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  • There is a growing presence of violence intervention workers who identify as women.


  • Our study is the first to describe the unique strengths and challenges of women working in violence intervention and recovery.


  • Our findings suggest the need for leveraging the strengths of women working in violence intervention and recovery programs, both in the community and within hospital-based programs, to improve the effectiveness of these violence intervention and prevention in the future.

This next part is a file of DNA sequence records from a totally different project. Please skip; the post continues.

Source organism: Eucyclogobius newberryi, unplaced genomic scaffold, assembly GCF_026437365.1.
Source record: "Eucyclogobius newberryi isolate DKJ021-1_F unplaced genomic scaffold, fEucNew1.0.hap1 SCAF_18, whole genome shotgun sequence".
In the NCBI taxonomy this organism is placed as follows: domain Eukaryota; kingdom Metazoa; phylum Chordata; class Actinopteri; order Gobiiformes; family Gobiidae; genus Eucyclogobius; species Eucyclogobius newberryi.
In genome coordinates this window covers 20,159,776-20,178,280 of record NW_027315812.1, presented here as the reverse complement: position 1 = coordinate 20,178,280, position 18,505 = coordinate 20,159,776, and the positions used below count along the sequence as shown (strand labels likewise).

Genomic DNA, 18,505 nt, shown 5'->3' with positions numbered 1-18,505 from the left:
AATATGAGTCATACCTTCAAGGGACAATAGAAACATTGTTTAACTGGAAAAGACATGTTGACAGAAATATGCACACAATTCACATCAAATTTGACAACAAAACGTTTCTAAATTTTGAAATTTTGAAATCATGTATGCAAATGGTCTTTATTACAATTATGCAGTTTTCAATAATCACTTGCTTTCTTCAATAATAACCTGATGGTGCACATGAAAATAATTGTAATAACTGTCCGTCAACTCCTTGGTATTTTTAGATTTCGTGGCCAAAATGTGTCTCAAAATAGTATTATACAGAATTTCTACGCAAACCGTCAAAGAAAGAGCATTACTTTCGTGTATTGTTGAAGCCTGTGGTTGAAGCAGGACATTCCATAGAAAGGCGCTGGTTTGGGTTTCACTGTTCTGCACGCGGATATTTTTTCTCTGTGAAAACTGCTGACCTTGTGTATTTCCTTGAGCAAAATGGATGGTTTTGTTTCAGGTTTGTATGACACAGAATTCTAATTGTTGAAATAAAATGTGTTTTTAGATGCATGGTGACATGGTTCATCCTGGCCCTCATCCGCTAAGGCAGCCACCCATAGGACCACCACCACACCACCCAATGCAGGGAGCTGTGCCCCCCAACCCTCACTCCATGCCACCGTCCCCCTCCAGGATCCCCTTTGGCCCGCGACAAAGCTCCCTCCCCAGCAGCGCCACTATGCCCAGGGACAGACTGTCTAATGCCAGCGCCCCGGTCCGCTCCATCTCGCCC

The community-based approach to violence intervention has been shown to be an effective strategy for injury prevention by reducing urban violence.1 Gun violence has continued—and in some cities increased—throughout the COVID-19 pandemic, maintaining the need for violence interruption and outreach work.2 Violence interrupters and outreach workers provide counseling and ongoing support to people previously involved in incidents of interpersonal violence, most often men, and connect them to resources or lead mentorship programs to deter imminent or future interpersonal violence.3 By nature of this work, these community-based workers are vulnerable to vicarious trauma which can compromise their health and ability to effectively serve their role.4